by Barry Yellin
I cannot reflect on the York Street that I heard stories about during my childhood. About how my great-grandmother Gitel Zucker owned a deli there; Or how my grandfather met my grandmother there; How people congregated there or at other places up and down a street that is now a boulevard that mirrors nothing of its past.
Nor can I reflect upon the Delaware Avenue Jewish Community Centre in its heyday. Unlike my mother and late father, and their kin and friends, I cannot reminisce about how teenagers congregated there for dances, for social events or for other activities. The JCC that I recall on Delaware was a far-away building that housed others’ memories and the smell of must, rather than a vibrant social calendar of the Jewish community.
The Hamilton Jewish community that I tell my son about includes Sid the tailor, Curly the milliner, with special meals at Maxwell’s when it was actually owned by Max.
I share my Sunday morning memories of the early ’80s through the ’90s with my son, my reflections often bringing up pangs of sadness — my father dutifully schlepping me to Switzer’s for some of Joel and Bernice’s fare and not exactly excellent service, before that establishment was sold, then sold again, then sold again. No matter who the owner, the Buffalo buns remained consistent — large, sprinkled with granular sugar, and served warm, with butter.
Sunday mornings didn’t end at Switzer’s. The kibitzing with stalwarts Butch and Mort, with our neighbours, the Bromsteins, with my parents’ friends, the Harrises and Shapiros, and many others who are now gone, was only a prelude for what can best be described as the “Field of Screams” down at Churchill Park, where much of the community descended upon sandy, sometimes muddy fields for Sunday morning baseball.
Parking at Churchill Park was sometimes difficult to find, particularly if you had an 11 a.m. game. The baseball games took place at the same time as Temple Anshe Sholom’s Breakfast Club, where many members of the community engaged in intellectual seminars over hard-boiled eggs, bagels and coffee. I was far too young to appreciate the erudite discussion inside the Temple where the small, yet robust Alice Sorger, and the friendly and funny Mel Gunns of the world stood as the foundation of a congregation to which my parents once belonged.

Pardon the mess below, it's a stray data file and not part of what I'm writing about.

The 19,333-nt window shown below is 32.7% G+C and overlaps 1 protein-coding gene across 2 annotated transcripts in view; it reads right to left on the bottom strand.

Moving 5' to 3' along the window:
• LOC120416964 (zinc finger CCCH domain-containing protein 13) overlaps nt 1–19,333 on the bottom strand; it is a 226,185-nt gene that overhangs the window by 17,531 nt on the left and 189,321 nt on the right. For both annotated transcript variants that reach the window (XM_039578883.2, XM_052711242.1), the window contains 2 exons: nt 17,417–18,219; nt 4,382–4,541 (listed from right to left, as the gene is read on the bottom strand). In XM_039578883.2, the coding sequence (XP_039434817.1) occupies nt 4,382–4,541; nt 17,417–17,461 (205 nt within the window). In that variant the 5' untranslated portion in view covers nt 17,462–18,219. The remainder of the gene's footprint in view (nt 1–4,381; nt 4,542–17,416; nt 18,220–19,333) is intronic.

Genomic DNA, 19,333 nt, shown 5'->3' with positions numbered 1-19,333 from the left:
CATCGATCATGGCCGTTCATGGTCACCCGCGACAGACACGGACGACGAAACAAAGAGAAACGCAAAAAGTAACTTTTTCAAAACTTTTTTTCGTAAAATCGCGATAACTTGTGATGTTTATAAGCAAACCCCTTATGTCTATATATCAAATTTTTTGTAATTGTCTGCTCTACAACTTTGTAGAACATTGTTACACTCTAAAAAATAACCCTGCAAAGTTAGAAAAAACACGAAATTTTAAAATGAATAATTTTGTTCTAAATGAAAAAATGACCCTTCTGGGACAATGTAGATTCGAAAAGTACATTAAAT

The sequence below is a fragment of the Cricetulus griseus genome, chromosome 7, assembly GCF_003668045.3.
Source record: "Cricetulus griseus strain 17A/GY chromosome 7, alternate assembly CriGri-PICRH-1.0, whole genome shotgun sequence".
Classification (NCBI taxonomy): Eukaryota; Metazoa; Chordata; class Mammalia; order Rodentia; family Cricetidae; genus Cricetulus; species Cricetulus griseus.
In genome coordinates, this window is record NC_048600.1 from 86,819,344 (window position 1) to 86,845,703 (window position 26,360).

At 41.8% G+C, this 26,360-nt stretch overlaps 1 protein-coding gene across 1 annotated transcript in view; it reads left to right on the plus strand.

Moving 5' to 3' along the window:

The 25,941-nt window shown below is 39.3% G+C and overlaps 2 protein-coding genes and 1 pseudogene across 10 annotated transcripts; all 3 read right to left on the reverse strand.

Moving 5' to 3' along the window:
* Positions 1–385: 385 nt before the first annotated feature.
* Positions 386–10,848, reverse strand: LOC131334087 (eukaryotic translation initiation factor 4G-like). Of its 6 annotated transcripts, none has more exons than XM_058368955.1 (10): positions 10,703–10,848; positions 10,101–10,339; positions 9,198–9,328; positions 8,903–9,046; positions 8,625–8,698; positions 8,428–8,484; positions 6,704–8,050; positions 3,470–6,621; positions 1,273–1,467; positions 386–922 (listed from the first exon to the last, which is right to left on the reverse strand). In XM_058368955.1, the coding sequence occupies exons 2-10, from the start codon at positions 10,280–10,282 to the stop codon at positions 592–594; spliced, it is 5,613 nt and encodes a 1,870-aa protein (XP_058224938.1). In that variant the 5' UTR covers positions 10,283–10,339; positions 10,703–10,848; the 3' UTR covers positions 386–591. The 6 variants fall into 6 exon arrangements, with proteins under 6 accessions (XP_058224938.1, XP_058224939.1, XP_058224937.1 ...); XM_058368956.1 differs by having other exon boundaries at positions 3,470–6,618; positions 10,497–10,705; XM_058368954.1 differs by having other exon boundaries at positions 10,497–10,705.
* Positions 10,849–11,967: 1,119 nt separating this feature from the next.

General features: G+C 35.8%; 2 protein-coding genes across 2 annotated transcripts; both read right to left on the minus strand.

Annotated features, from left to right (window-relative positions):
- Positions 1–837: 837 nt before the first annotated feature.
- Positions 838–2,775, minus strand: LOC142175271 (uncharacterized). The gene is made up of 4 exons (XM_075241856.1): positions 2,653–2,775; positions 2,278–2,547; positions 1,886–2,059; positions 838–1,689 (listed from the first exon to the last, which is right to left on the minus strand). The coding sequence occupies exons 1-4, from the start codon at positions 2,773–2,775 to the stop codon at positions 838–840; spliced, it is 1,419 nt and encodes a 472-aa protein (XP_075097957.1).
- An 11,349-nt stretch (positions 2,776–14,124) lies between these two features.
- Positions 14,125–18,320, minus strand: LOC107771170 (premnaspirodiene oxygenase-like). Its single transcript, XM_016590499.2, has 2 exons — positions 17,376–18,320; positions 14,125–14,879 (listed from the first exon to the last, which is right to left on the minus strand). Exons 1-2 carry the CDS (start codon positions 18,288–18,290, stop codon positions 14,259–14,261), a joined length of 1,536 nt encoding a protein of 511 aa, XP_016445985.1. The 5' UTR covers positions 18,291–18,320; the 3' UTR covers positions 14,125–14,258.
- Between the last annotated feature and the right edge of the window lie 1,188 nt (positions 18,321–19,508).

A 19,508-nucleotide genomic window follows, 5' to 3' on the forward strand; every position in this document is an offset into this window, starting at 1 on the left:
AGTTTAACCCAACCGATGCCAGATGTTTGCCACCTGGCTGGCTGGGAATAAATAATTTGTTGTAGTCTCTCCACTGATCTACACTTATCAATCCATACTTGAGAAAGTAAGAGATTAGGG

The rules of these baseball games were modified to meet the needs of the players. Early on, when each team was known as the Royals and differentiated themselves only by the colour of their shirts, attempts to tag runners out at home plate were allowed. Shortly after my father had his elbow shattered, during a collision at home plate, (among other now forgotten incidences with — or between catchers and runners), the rules were modified to include a line over which the runners scored. On-field cigars were absolutely permitted, to accommodate Bill Morris, who always had one dangling from his mouth while catching the ball at first base.
Initially, registration was modest. But as the Toronto Blue Jays’ popularity and success grew, so too did Sunday morning baseball. Team jerseys now featured sponsors’ logos, and there were no longer enough fields for the amount of teams, a sign that head organizer, Harvey Waxman, solved by scheduling two consecutive rounds of games, one set beginning at 9 a.m. and the second at 11 a.m. Convergence occurred at around 10:30 a.m. when second-round players showed up to warm up.
Sunday morning baseball allowed families to get together. It fostered a set time for fathers to play a game with their sons, brothers to play with brothers, uncles to play with nephews, cousins to play with cousins, and grandfathers to play with their grandsons. The games also brought the community together. Rabbis from one synagogue played with congregants from another.
And the league had its stars. For example, play on any given diamond came to a complete stop when Marty Katari stepped up to the plate. His home runs were so impressive, that they could disrupt an entire game on another side of the park. Fleet-footed Phil Cohen manned centre-field like no other. Joel Goldberg’s infield glove-play was so talented, he was nicknamed “Tony” after the acrobatic major league short stop Tony Fernandez.
At the end of the regular season there were play-offs. This is when everybody tried harder, and where the injuries lasted longer — the moans and groans coming from the benches not only a reaction to lackluster plays, but from pulled hamstrings and groins. The season culminated in a championship game, where players from teams that didn’t make the play-offs, nevertheless came out to watch. People were interested.
Over the years, what started out as a dynamic league made up of many teams dwindled down to only a few. Players got older. Priorities changed. Some sponsors went out of business. Some moved away. Others did not live to see another season. As time marched on, so too did the desire to congregate at Churchill Park.
For me, these recollections of a time and place where people knew you, where we spent a few hours together every week over the summer, will always be precious. I can only hope that my son will have his own memories of what this Jewish community provided him during his childhood years.